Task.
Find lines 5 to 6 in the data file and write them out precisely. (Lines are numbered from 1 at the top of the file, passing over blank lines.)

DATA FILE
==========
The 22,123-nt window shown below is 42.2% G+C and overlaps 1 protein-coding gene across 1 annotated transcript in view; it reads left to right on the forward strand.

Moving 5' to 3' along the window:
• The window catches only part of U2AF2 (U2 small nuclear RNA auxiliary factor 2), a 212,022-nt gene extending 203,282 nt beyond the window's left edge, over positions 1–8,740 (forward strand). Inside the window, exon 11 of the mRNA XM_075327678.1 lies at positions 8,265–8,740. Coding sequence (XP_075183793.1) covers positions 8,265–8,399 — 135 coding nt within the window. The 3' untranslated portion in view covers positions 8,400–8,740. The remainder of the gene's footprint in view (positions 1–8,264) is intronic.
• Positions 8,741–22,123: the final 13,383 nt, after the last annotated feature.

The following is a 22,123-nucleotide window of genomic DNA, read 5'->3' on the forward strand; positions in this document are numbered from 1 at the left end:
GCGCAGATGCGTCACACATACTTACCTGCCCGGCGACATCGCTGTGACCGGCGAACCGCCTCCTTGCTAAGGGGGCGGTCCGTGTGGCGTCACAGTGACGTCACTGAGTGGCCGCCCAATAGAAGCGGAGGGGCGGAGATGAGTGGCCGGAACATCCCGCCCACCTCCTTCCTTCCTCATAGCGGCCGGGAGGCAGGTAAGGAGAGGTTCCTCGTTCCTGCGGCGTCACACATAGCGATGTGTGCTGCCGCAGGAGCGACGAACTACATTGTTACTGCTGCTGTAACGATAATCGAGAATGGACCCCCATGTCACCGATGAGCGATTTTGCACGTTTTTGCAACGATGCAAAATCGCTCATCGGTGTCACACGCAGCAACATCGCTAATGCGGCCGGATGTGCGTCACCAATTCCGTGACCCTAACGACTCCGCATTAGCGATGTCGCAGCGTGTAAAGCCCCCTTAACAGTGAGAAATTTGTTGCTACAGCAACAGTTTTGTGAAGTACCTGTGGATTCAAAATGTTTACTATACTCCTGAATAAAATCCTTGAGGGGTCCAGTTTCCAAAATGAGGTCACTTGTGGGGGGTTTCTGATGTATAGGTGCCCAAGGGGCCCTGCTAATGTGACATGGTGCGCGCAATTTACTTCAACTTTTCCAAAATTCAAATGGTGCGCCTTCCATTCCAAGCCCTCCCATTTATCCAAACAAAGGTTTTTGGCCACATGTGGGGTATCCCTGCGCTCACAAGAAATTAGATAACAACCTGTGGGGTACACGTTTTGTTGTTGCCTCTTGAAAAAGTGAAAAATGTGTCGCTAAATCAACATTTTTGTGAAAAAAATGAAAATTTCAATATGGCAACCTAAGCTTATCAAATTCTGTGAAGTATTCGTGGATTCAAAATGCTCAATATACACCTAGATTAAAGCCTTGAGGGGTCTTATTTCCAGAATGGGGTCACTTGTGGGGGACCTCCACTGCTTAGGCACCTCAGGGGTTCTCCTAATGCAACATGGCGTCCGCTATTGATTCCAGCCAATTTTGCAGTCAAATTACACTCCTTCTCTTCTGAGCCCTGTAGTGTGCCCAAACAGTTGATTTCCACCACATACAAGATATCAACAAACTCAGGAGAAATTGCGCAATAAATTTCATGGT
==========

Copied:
The following is a 22,123-nucleotide window of genomic DNA, read 5'->3' on the forward strand; positions in this document are numbered from 1 at the left end:
GCGCAGATGCGTCACACATACTTACCTGCCCGGCGACATCGCTGTGACCGGCGAACCGCCTCCTTGCTAAGGGGGCGGTCCGTGTGGCGTCACAGTGACGTCACTGAGTGGCCGCCCAATAGAAGCGGAGGGGCGGAGATGAGTGGCCGGAACATCCCGCCCACCTCCTTCCTTCCTCATAGCGGCCGGGAGGCAGGTAAGGAGAGGTTCCTCGTTCCTGCGGCGTCACACATAGCGATGTGTGCTGCCGCAGGAGCGACGAACTACATTGTTACTGCTGCTGTAACGATAATCGAGAATGGACCCCCATGTCACCGATGAGCGATTTTGCACGTTTTTGCAACGATGCAAAATCGCTCATCGGTGTCACACGCAGCAACATCGCTAATGCGGCCGGATGTGCGTCACCAATTCCGTGACCCTAACGACTCCGCATTAGCGATGTCGCAGCGTGTAAAGCCCCCTTAACAGTGAGAAATTTGTTGCTACAGCAACAGTTTTGTGAAGTACCTGTGGATTCAAAATGTTTACTATACTCCTGAATAAAATCCTTGAGGGGTCCAGTTTCCAAAATGAGGTCACTTGTGGGGGGTTTCTGATGTATAGGTGCCCAAGGGGCCCTGCTAATGTGACATGGTGCGCGCAATTTACTTCAACTTTTCCAAAATTCAAATGGTGCGCCTTCCATTCCAAGCCCTCCCATTTATCCAAACAAAGGTTTTTGGCCACATGTGGGGTATCCCTGCGCTCACAAGAAATTAGATAACAACCTGTGGGGTACACGTTTTGTTGTTGCCTCTTGAAAAAGTGAAAAATGTGTCGCTAAATCAACATTTTTGTGAAAAAAATGAAAATTTCAATATGGCAACCTAAGCTTATCAAATTCTGTGAAGTATTCGTGGATTCAAAATGCTCAATATACACCTAGATTAAAGCCTTGAGGGGTCTTATTTCCAGAATGGGGTCACTTGTGGGGGACCTCCACTGCTTAGGCACCTCAGGGGTTCTCCTAATGCAACATGGCGTCCGCTATTGATTCCAGCCAATTTTGCAGTCAAATTACACTCCTTCTCTTCTGAGCCCTGTAGTGTGCCCAAACAGTTGATTTCCACCACATACAAGATATCAACAAACTCAGGAGAAATTGCGCAATAAATTTCATGGT